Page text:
A Jersey Shore house ravaged by Hurricane Sandy is reborn on Barnegat Bay with nautical flair and shipshape élan, thanks to interior designer Joe Lucas.
Caitlin Kelly: This is one of those classic Jersey Shore homes, isn't it?
Joe Lucas: It's actually brand-new — an updated version of the 1926 Shingle Style home that was here when the current owner bought the property in 2009. It's down at the shore where I grew up, in Mantoloking, New Jersey, a family-oriented, multi-generational town where you ride your bike to the beach. My parents still live two houses over. As a kid, I played with the former owners' grand- children, who visited every summer from Chicago. I remember scarfing down chocolate cake in their pink Formica kitchen.
What prompted the teardown?
At first, the client planned to partially renovate the original house. But then Hurricane Sandy hit. This town was flattened by the storm — many homes were completely washed away. We had to start over and re-create the house in a new and modern way. It is now situated higher up to avoid flooding, allowing for an eight-foot basement. The siting was reoriented so that several rooms now have a view of the bay. The rooms are slightly larger, and we added spaces that are useful today, such as a media room and a mudroom for dropping off flip-flops, beach towels and sailing gear.
Did anything make it through the storm?
We salvaged the dining chairs, two armchairs and a sofa, which we reupholstered. We also saved my favorite furnishings from the old house — the living room's consoles, which we found under three feet of water. Their brass legs took on a kind of patina because of the water damage, but somehow the effect looks beautiful.
Who is the client? He clearly enjoys the water.
He's an avid sailor who loves knowing where the wind is coming from. So, hand-painted on the dining room ceiling is a compass rose with eight points and a brass arrow connected to the roof's weather vane that lets you see the wind shift from east to west. On a windy night, it's like a Ouija board! Nautical references are very much a part of my aesthetic. I use seafaring materials like rope, sisal, jute, sea grass and teak. The family — he has three adult daughters — is often out sailing, so we added metal storm shutters to the porch. They're controlled by an app that can be activated as soon as the clouds roll in, even from miles away.
The aqua palette also seems fitting.
I've always been a sucker for cooler colors, for greens and blues. Growing up in an East Coast beach town was a huge influence on the way I see color, and it continues to be, although I've been based in California for the last 20 years. It's in my blood. Maybe that's why I still get hired to do beach houses back east.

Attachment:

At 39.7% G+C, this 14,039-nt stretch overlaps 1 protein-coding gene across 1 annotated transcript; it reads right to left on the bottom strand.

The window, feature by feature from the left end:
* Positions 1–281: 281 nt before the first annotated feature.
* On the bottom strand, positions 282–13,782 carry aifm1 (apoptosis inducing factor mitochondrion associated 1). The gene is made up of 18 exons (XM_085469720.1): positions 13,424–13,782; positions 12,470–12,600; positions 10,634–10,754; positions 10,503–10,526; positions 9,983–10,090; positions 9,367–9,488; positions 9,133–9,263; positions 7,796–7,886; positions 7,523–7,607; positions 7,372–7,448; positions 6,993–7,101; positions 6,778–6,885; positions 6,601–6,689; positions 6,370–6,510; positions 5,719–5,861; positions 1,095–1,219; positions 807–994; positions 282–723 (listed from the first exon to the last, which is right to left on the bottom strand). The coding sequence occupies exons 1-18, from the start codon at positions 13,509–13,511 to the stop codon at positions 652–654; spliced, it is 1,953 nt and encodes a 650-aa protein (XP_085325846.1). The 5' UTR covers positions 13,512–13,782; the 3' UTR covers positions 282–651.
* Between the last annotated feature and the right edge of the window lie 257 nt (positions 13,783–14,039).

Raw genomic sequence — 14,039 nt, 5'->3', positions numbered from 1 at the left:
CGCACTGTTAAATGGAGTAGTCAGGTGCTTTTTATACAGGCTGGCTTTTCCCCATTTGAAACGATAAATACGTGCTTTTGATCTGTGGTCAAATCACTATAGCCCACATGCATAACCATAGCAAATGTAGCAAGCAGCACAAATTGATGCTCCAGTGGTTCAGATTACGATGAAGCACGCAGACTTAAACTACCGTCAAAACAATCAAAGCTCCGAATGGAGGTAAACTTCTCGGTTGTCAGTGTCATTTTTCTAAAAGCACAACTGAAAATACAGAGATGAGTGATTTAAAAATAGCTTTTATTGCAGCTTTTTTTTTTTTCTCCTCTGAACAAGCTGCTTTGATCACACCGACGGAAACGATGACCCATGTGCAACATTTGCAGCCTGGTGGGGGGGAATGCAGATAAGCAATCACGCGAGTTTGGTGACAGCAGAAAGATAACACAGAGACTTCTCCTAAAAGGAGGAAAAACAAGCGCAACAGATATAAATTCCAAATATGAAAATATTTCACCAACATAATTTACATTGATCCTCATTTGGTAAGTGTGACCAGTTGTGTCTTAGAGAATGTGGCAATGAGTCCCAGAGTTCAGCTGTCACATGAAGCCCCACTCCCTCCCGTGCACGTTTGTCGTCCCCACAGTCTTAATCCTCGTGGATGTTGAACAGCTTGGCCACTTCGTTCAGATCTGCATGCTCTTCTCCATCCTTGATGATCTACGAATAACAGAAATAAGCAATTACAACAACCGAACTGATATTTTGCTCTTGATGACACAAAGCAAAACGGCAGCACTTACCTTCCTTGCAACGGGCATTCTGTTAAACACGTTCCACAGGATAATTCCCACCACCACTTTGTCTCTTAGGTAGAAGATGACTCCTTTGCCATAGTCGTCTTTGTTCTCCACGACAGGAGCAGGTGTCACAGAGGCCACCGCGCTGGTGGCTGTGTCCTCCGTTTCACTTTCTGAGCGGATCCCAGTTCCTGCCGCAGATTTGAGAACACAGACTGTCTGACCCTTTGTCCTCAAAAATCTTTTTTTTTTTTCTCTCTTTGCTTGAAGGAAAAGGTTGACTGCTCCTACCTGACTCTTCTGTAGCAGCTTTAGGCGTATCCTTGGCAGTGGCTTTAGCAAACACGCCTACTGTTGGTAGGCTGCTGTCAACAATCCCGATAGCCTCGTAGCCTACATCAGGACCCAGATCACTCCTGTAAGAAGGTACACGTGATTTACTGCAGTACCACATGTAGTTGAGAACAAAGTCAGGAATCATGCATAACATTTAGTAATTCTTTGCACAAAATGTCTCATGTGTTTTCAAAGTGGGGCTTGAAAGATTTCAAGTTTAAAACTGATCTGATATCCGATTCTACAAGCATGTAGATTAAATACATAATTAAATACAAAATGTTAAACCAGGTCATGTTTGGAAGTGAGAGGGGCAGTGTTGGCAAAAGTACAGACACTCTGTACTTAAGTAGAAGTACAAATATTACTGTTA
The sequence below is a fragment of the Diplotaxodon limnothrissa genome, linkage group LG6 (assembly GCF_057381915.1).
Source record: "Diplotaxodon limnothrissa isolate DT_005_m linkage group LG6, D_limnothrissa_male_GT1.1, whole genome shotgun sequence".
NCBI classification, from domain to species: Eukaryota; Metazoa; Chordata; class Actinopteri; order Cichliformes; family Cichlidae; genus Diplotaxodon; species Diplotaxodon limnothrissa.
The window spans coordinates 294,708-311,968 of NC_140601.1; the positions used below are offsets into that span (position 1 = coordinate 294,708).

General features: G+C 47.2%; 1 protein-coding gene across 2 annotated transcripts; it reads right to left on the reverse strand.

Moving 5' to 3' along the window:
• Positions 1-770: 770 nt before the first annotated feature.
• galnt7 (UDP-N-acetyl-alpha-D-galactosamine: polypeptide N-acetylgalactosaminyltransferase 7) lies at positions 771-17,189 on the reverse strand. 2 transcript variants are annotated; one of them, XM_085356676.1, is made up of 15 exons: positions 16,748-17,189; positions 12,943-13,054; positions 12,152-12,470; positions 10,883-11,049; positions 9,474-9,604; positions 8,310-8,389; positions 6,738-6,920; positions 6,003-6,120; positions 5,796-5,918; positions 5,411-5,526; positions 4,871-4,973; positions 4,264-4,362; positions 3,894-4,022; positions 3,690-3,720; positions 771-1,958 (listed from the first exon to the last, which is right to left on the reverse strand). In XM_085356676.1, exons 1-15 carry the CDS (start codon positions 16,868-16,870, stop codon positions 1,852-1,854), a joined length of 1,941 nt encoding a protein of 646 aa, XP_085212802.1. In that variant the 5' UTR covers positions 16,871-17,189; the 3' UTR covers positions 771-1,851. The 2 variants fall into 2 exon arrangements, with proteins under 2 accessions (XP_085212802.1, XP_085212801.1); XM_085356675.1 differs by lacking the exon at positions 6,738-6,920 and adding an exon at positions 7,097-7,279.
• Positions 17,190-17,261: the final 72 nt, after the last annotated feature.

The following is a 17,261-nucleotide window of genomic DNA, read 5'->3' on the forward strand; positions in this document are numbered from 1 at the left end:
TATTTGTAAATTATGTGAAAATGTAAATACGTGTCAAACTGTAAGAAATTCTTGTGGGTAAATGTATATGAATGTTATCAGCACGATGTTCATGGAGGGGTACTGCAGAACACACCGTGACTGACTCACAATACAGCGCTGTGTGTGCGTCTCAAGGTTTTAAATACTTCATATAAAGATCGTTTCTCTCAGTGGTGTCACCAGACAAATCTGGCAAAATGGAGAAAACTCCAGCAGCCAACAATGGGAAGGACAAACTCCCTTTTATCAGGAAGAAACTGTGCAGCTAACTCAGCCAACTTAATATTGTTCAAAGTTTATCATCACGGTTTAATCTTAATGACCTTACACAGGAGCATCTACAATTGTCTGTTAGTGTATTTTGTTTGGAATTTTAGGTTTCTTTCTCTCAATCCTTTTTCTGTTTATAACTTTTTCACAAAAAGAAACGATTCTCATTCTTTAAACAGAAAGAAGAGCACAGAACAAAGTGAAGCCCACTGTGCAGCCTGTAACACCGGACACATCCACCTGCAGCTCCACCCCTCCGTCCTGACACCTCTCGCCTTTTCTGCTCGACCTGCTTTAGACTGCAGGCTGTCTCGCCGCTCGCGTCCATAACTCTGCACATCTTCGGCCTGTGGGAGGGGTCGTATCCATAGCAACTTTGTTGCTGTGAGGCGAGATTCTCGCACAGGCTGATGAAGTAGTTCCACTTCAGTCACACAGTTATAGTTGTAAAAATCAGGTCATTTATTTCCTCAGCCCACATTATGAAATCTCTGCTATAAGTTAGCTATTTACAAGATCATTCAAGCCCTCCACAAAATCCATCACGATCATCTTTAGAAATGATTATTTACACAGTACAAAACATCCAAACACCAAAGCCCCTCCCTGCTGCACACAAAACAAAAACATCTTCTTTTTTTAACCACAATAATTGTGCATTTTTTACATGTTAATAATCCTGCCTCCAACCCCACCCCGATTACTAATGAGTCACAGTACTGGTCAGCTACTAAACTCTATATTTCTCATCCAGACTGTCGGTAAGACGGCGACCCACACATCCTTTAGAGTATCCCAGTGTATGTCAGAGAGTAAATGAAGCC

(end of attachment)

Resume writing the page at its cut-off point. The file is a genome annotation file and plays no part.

And that kitchen! That's a powerful hue.
"No white kitchens" is a rule for me. When you're in a house with other colors going on, a white kitchen looks unfinished, like it's just been primed. Color in a kitchen is grounding, especially since most people spend a lot of time in that space. These walls are a really punchy indigo, and the backsplash tiles were custom-colored to our specifications in Morocco.
You used several of your own designs as well.
Yes, from the master bed to the cocktail table in the living room. My showroom, Harbinger, in Los Angeles, carries fabric, furniture, wallpaper, and art. It's very eclectic, with a lot of color and items made by artisans, including ceramists.
For a home that is the essence of summer, why a dark-walled, moody library?
It's the client's full-time residence, and the library is where he gets cozy in the winter months. The fabrics — the sofa's linen-cotton velvet, the wool plaid on the tufted chairs — add warmth. The paint color was inspired by the room's artworks — the painting over the fireplace and the watercolor over the bar. It's a silvery platinum that changes in the light. The bar is mahogany, with a copper insert for ice; the shape is like the hull of a boat.
Was the project smooth sailing?
It's the fourth house I've done for him, so we have a very trusting relationship. Even though it's a waterfront home in a beach town, it's a great fit for him year-round. In the winter, thanks to the new deep basement, he can now store his dinghy and rowboat beneath the house. So he's surrounded by all of his favorite toys.
This story originally appeared in the July/August 2017 issue of Natipernavigare.